Rantz: Homeless punching, urinating on workers in Seattle’s Pioneer Square
Nov 1, 2018, 6:27 AM
(Seattle Municipal Archives)
When Weyerhaeuser decided to relocate from their Federal Way headquarters to Seattle’s Pioneer Square, the City of Seattle made a point of turning it into a public celebration for the city. At the time, it was called a “game changer” for Pioneer Square.
Now? Employees are being urinated and spit on by the homeless. Perhaps this wasn’t the game changer we had hoped for?
Pioneer Square is plagued by out-of-control homelessness. Many homeless people loiter in the neighborhood, which offers nearby resources from the city, King County, and nonprofits. And it’s dangerous.
“Our employees have been spit in the face, urinated on, aggressively yelled at, chased by people wielding tent poles, punched in the face…” Senior Vice President and Chief Administration Officer Denise Merle wrote in an email to city officials, including Mayor Jenny Durkan and several city council members, according to KOMO 4’s Matt Markovich. “Our employees have to walk over needles, human waste and garbage. Often they have to walk in the street because the tents on the sidewalks block their access.”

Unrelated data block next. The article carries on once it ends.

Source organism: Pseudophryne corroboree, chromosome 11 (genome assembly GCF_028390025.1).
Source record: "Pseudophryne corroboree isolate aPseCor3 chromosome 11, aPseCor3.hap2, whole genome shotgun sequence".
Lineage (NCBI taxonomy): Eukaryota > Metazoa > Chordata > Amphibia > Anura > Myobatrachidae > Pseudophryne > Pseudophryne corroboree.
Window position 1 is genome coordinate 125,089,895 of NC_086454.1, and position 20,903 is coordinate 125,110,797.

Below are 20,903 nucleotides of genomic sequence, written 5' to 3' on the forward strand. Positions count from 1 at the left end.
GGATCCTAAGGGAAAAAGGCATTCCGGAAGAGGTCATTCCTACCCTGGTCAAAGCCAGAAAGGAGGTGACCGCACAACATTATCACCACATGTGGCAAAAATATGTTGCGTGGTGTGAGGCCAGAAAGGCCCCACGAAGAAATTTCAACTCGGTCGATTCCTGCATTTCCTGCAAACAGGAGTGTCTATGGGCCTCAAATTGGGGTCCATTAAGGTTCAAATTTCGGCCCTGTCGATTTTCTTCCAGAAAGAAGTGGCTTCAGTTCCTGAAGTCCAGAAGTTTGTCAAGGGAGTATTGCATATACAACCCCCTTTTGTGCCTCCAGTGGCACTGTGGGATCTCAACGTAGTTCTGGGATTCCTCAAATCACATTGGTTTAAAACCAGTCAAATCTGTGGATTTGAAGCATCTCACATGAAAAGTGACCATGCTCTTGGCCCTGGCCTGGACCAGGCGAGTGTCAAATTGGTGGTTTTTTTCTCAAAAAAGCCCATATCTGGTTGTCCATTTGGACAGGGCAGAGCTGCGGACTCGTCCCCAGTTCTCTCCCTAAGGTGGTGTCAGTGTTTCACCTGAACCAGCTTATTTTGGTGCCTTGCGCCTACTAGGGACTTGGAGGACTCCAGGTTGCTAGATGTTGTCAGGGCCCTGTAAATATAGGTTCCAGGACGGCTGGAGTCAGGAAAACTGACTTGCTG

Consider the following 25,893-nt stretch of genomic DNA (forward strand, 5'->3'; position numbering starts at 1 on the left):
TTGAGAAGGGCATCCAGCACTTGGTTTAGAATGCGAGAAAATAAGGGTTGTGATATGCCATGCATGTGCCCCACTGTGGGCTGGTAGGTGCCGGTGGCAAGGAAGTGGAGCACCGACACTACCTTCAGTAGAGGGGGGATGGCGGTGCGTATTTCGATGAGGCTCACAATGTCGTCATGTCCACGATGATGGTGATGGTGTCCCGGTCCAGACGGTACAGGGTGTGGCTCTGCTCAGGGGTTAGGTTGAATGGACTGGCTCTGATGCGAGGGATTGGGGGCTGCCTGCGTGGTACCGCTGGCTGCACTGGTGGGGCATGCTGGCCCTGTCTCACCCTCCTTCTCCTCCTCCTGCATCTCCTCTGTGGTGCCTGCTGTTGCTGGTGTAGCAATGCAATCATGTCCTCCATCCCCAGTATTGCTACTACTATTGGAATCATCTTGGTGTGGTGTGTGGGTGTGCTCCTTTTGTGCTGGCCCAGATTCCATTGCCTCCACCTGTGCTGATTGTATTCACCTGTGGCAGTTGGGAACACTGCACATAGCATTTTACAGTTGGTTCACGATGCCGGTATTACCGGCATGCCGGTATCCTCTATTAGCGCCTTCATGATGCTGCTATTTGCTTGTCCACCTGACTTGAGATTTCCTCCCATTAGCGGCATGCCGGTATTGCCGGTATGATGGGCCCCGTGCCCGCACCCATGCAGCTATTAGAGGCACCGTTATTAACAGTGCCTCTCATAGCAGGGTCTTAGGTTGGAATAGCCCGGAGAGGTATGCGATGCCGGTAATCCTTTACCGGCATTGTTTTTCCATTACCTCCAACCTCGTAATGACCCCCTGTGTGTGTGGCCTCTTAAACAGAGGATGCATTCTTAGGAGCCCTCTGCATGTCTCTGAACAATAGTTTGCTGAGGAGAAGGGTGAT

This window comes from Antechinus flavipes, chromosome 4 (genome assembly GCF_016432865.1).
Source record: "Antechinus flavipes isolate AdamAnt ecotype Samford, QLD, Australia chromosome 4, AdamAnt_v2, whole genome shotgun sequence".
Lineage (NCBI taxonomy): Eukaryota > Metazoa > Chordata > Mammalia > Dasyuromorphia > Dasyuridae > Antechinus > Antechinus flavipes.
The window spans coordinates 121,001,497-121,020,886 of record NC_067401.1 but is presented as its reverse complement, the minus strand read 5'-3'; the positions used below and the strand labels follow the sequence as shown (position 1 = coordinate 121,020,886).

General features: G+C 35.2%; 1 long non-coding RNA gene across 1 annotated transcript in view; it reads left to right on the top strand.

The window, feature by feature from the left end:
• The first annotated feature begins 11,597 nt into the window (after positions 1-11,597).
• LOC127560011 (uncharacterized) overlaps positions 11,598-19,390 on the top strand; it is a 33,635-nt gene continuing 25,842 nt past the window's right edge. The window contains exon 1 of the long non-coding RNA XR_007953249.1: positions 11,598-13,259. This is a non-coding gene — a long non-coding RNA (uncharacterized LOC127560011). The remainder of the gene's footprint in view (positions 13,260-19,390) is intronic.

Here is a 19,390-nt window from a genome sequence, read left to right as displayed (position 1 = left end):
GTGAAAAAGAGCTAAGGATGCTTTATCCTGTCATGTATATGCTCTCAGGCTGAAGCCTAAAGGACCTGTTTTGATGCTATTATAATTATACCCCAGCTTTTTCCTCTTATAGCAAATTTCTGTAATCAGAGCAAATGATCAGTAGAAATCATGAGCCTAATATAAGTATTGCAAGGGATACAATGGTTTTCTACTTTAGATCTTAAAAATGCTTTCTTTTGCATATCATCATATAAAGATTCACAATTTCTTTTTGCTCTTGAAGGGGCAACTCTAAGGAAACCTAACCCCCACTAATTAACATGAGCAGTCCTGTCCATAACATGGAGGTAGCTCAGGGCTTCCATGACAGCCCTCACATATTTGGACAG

She complains the neighborhood has gotten more violent since Weyerhaeuser moved there two years ago. Indeed, KOMO’s Markovich highlighted a recent assault of the director of the Foster/White Art Gallery, Phen Huang.
A homeless man demanded a glass of water from Huang. After giving the man water, he refused to leave and started to disrupt products she was selling. Then, he assaulted her with two opened palm slaps to her face before hitting her with an umbrella. She said she has bruises on her arms and neck.
The city isn’t doing much to address the problems. Sweeps are met with resistance from Councilmembers Kshama Sawant and Mike O’Brien. Durkan refuses to acknowledge that Seattle police officers are saying — when they’re properly staffed — they aren’t being allowed to enforce laws because the City Attorney’s Office won’t prosecute many crimes.
Seattleites are fed up and by the time the council and mayor realizes how serious the anger is, they’ll mostly be out of jobs, replaced by community activists and politicians who are willing to do what’s right to help the homeless and protect citizens from being beat up and urinated on.
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